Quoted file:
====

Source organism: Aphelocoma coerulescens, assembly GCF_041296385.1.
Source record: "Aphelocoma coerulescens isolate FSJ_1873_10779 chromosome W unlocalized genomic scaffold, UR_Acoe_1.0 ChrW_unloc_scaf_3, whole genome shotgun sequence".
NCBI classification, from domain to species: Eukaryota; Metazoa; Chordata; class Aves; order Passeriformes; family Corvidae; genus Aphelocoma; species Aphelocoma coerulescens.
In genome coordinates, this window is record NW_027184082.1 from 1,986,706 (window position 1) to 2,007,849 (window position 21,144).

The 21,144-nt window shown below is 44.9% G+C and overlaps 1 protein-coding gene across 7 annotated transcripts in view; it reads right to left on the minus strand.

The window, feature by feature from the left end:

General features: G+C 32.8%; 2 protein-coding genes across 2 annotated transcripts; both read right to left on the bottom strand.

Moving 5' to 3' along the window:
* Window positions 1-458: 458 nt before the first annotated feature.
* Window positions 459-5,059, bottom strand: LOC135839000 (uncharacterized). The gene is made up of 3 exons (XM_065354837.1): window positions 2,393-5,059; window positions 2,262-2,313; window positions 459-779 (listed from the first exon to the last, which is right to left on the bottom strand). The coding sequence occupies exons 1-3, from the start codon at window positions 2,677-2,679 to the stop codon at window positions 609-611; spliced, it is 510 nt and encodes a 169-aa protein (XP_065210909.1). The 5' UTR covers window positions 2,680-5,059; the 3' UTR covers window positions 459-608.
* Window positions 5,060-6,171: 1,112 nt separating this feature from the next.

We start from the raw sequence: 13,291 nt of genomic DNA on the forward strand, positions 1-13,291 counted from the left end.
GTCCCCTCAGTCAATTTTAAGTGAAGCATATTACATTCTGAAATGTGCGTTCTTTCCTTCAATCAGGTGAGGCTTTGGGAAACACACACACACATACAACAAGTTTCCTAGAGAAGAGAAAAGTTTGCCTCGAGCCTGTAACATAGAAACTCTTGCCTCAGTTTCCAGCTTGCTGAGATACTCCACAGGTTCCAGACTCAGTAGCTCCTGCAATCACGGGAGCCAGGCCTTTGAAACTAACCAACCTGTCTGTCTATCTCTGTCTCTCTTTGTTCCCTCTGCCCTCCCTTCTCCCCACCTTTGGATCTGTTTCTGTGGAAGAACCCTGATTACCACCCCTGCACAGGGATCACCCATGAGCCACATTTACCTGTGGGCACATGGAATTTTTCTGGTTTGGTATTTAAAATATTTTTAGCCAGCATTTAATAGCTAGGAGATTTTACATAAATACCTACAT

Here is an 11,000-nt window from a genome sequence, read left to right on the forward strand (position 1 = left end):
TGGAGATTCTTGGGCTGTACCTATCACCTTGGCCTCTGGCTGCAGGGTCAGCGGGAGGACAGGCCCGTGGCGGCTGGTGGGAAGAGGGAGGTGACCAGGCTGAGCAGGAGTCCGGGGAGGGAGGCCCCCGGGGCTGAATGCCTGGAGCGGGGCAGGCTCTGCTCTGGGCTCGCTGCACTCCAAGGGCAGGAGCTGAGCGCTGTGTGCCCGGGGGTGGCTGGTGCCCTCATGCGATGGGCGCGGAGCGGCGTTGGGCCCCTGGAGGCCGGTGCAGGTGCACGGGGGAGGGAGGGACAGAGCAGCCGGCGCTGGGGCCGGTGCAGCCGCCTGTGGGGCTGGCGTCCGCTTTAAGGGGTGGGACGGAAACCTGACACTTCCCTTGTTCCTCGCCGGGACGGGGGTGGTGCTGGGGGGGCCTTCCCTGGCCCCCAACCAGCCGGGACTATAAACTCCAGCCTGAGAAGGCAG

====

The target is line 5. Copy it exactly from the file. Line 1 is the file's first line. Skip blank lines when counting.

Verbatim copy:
The 21,144-nt window shown below is 44.9% G+C and overlaps 1 protein-coding gene across 7 annotated transcripts in view; it reads right to left on the minus strand.